Endre
     
  8. Arouse1973

    Arouse1973 Adam

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    Dec 18, 2013
    I thought your minimum period was 1 second so how can you have a steady 0V?
    adam
     
  9. Endre Furnes

    Endre Furnes

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    Sep 24, 2014
    Hi again Adam. I'm not sure I use the right words. With 'period' I mean the portion of time the pwm is 'chopping' up.

    At 50% output, the signal is 5V 0.5 sec and 0V 0.5 sec. At 10% output the signal is 5V 0.1 sec and 0V 0.9 sec.

    When the PID output goes to 0, - there are no pulses, so a steady 0V.

    Endre
     
  10. Arouse1973

    Arouse1973 Adam

    5,164
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    Dec 18, 2013
    This is what I mean, both these signals have a period of 1 second but different on times.
    Adam
    PWM.jpg
     
  11. Arouse1973

    Arouse1973 Adam

    5,164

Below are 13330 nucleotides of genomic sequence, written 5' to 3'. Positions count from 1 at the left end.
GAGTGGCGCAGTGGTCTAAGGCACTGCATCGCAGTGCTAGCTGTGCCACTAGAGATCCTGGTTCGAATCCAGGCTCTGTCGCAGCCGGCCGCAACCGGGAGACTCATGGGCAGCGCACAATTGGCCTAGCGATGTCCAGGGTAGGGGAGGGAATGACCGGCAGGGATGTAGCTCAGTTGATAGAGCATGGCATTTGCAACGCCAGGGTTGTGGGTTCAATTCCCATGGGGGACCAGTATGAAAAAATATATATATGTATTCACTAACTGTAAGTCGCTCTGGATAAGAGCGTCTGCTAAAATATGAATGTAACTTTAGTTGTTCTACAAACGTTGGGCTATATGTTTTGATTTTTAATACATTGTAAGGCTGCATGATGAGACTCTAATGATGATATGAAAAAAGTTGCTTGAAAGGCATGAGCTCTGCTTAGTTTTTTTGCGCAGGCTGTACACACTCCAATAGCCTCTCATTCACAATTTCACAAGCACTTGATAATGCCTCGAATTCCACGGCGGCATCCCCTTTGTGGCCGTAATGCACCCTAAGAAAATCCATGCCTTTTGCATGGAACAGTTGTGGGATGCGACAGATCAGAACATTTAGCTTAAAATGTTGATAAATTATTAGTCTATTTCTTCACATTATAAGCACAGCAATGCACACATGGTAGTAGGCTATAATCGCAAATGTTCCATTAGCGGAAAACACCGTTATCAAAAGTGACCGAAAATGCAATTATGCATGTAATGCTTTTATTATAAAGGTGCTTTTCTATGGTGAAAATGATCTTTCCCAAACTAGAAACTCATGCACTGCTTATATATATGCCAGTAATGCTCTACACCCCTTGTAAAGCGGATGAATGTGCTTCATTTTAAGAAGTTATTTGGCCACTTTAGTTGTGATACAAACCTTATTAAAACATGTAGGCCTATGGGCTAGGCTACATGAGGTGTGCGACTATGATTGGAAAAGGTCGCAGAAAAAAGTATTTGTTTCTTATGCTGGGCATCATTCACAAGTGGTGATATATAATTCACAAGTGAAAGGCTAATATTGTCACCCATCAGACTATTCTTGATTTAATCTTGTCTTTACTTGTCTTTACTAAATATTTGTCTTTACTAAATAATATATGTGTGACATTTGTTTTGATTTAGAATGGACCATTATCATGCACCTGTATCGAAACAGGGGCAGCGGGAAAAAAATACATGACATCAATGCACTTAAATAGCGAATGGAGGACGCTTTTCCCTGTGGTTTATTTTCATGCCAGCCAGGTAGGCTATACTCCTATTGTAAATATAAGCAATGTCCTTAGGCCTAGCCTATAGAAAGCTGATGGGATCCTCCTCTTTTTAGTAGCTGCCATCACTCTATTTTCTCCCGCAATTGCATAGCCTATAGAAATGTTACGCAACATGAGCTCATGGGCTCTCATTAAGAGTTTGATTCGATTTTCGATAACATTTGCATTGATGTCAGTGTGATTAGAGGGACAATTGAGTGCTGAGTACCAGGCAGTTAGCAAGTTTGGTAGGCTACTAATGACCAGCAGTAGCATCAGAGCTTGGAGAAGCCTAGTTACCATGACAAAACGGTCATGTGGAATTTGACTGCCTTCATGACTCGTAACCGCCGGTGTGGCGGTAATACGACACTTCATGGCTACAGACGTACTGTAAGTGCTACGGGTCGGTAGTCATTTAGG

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    Dec 18, 2013
    No I think your right I just needed the answer you just posted.
    Adam
     
  12. Arouse1973

    Arouse1973 Adam

    5,164
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    Dec 18, 2013
    Ok so when do you want it off, when the signal is off for 0.9 seconds?
    Adam
     
  13. Endre Furnes

    Endre Furnes

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    Sep 24, 2014
    I hoped to switch off the line after there has been no output from the PID for some sec, - say 15 sec.

    Maybe I need a timer for this?

    Endre
     
  14. Arouse1973

    Arouse1973 Adam

    5,164
    1,081
    Dec 18, 2013
    He is a circuit that I think might work. You may have to change the timing components for what you want. But it shows the circuit switching off after about 10 seconds and then on again when it sees the next pulse. If it sees a pulse within this time the circuit doesn't switch off. You will need to add some supply decoupling capacitors which I have not shown.
    Adam

    PWNCCT.JPG

    PWM.jpg
     
  15. Endre Furnes

    Endre Furnes

    15
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    Sep 24, 2014